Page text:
MOSCOW (Reuters) - Russian security officers who raided BP’s (BP.L) Russian venture’s headquarters last month were looking for files relating to state gas monopoly Gazprom (GAZP.MM), industry sources told Reuters.
“They were scanning through pages of documents, looking for the word ‘Gazprom’,” said one source familiar with details of the investigation.
“The only thing that seemed to interest the officers, based on their questions, was information on Gazprom,” a second source said, commenting on March raids by 78 officers at TNK-BP’s central Moscow offices.
TNK-BP, co-owned by BP and a group of Russian billionaires, is subject of long-running speculation that the Kremlin wants the Russian owners to sell out to a state firm to tighten further the state grip over the energy sector.
Many analysts interpreted the raids by the Federal Security Service (FSB), the main successor to the Soviet KGB, and the subsequent arrest of an employee of TNK-BP on suspicion of industrial espionage, as a sign the Kremlin is stepping up pressure on TNK-BP and its owners.
Gazprom, whose chairman Dmitry Medvedev will be sworn in as Russian president on May 7, has long been seen as the main contender for a stake in TNK-BP as part of its drive to become a global energy player.
But Medvedev denied last week that the raids on TNK-BP had an ulterior motive.
One industry source, speaking on condition of anonymity, said Gazprom’s management was concerned that during recent gas talks with foreign firms, counterparties appeared to have more information about Gazprom than would normally be expected.
“This prompted the suspicion that confidential information about Gazprom had been leaked,” the source added.
Gazprom and TNK-BP declined to comment. A source close to Gazprom described the raids as a “one-off, local incident.” “People should not read too much into it,” the source said.
Although Gazprom is seen as a front runner in the race for TNK-BP, some sources said they did not rule out state oil major Rosneft (ROSN.MM) as another potential contender.
Rosneft’s chairman and deputy head of the Kremlin administration, Igor Sechin, is expected to remain one of Russia’s most influential men even after President Vladimir Putin steps down to become prime minister under Medvedev.
Medvedev and Sechin are often pitted against each other as informal leaders of the so-called liberal and hardliner clans inside the Kremlin, which vie for control of key assets.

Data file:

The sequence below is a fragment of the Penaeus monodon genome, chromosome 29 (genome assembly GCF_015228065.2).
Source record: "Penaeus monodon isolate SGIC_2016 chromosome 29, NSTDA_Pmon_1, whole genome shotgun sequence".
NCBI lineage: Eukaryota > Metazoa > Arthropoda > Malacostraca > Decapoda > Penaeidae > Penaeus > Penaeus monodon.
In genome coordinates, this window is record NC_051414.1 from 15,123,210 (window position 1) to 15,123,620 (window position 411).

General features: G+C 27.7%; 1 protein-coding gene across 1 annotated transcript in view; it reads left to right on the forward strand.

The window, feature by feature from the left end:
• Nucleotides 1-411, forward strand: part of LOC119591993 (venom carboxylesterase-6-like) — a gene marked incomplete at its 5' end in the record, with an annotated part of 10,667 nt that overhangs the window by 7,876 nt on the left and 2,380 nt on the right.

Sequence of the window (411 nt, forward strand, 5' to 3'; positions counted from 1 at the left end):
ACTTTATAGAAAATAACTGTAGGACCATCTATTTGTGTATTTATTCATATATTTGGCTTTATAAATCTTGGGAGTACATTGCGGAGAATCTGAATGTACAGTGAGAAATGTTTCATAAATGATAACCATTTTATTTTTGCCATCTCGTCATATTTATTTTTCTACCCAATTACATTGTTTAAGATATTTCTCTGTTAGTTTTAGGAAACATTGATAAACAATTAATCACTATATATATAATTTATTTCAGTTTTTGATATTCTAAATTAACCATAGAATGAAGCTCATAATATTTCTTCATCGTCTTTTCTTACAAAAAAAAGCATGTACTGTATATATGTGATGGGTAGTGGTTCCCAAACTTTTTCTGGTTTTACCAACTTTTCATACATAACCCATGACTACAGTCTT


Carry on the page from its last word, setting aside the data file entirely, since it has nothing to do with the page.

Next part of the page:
“The mere fact that the investigators said they were looking for files about Gazprom does not mean that the request for the raid came from Gazprom,” said one source.
“It may actually mean the opposite because you know well that corporate wars in Russia tend to be very complicated.”
Putin’s administration has poor relations with Britain, following a spat over the murder in London last year of a former Russian agent that provoked a mutual expulsion of diplomats.
TNK-BP is the largest single British investment in Russia and Putin blessed the creation of the venture in 2003.
“I see very little reasons why Gazprom would want to do it (step up pressure on TNK-BP) now. They are perfectly well positioned to do it after the (Medvedev) inauguration. So I’d rather bet on the other (Sechin) clan,” one source said.
Another way of looking at the struggle, industry insiders say, is to consider that if Gazprom wants to buy into TNK-BP, then either the Russian billionaires or BP has to sell.
Neither group wants to give up its stake in such a large and highly lucrative company so the temptation for both BP and the oligarchs is to try to cut their own deal with the Kremlin, which would involve removing the other shareholder.
Some sources say a dispute between the Russian shareholders and BP has been rekindled.
“I would not fully exclude this. The company itself has become a bargaining chip in this game,” a TNK-BP source said.
TNK-BP Russian shareholders, who include billionaires Mikhail Fridman, German Khan, Viktor Vekselberg and Len Blavatnik, have repeatedly denied plans to sell out.
Additional reporting by Michael Stott; editing by Barbara Lewis and James Jukwey